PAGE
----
Statins for Algernon: Cholesterol-lowering drug fights learning disability

In Daniel Keyes’ 1966 novel Flowers for Algernon (Harcourt), an experimental treatment gives a mouse and a learning-disabled man increased intellectual abilities. Real-life researchers, too, have strived to develop effective treatments for learning-disabled people. Now, a study in mice suggests that a drug for high cholesterol may reverse learning deficits caused by a common genetic disease.

The disease, known as neurofibromatosis type 1 (NF1), affects an estimated 1 in 3,000 people worldwide. Along with various physical symptoms, people with this disorder frequently have learning, memory, and attention problems. “Currently, there are no good treatment options for these people,” says Alcino Silva of the University of California, Los Angeles.

Research has shown that people with NF1 produce too much of a protein called Ras, which regulates how nerve cells communicate. Because the functioning of Ras requires fatty molecules called lipids, Silva and his colleagues wondered whether reducing blood-lipid concentrations might alleviate symptoms of NF1.

The team worked with adult mice, some normal and others genetically altered to develop NF1. The rodents all ate peanut butter pellets, some of which contained a dose of lovastatin, a commonly prescribed statin drug that lowers the blood concentration of the lipid known as cholesterol.

After several days of treatment, the researchers examined the animals’ brains. The NF1 mice that had received lovastatin showed brain concentrations of Ras comparable to those of the normal animals, with or without lovastatin treatment. NF1 mice that hadn’t received the drug had higher amounts of Ras in their brains than the other mice did.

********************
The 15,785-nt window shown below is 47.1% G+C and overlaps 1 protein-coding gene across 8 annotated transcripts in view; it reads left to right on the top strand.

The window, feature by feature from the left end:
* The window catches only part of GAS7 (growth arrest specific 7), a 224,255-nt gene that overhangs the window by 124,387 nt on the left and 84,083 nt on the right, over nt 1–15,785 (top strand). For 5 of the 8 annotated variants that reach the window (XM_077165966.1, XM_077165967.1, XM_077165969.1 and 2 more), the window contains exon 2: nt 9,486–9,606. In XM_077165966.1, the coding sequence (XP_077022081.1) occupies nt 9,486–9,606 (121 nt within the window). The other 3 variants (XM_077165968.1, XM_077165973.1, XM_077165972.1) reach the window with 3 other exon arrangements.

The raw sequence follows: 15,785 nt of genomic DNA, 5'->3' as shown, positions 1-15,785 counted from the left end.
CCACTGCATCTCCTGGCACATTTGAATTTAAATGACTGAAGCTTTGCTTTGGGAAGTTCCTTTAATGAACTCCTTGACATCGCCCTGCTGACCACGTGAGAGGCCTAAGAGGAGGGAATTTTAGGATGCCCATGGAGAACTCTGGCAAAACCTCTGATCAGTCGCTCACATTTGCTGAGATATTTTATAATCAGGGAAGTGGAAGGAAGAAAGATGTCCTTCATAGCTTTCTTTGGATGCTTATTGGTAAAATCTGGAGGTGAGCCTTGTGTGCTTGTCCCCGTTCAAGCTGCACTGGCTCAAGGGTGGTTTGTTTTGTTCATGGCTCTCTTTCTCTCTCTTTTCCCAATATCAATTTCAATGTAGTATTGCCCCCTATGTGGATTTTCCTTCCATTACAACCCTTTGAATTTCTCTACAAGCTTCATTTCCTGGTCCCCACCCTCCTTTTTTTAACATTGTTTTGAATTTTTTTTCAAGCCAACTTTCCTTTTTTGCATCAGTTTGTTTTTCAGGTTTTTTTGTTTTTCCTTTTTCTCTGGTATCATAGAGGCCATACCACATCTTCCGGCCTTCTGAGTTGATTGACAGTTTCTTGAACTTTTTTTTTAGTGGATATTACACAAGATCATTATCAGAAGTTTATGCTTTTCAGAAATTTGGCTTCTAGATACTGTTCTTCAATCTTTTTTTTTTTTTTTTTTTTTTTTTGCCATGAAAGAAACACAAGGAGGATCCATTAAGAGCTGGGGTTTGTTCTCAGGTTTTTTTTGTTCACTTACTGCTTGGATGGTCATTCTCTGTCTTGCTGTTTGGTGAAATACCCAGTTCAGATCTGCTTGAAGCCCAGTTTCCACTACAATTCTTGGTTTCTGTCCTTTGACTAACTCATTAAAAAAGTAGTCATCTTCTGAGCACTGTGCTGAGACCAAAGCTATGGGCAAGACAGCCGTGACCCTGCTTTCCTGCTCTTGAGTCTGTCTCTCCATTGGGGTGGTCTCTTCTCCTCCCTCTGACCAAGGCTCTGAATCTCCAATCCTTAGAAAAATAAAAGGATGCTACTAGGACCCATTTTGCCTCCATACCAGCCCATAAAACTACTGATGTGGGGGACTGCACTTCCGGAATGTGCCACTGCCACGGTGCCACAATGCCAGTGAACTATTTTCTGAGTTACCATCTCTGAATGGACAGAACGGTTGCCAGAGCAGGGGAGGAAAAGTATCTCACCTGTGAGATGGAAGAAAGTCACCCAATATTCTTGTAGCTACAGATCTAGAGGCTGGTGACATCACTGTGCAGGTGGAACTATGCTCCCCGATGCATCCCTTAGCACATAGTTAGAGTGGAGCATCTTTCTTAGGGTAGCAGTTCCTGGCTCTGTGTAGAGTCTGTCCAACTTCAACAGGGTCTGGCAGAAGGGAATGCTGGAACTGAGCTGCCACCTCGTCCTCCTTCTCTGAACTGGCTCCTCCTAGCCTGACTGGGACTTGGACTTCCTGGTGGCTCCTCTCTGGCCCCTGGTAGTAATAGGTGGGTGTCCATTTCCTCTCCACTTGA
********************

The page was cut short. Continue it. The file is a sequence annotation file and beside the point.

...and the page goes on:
Curious about whether lowering Ras in the NF1 mice could improve cognitive function, Silva’s team gave new groups of mice the same dosing regimens. After 3 months, the scientists subjected the animals to a bevy of cognitive tests.

While NF1 mice that received lovastatin functioned much as normal mice on both treatment regimens did, NF1 mice that didn’t receive the drug functioned far worse.

Silva and his colleagues report these findings in the Nov. 8 Current Biology.

The results imply “that we can rescue cognitive deficits … even in mature patients,” says study coauthor Robert Brown. “The thing we’re really excited about is that we think this will be applicable in people.”

However, David H. Gutmann of the Washington University School of Medicine in St. Louis urges caution before assuming that lovastatin would benefit people, especially children. Previous research found that Ras plays an important role in wiring the brain during development.

Lowering the Ras activity “could have a great impact on the developing brain over years or decades of treatment. We need to learn more about the effects of long-term treatment in children,” says Gutmann.

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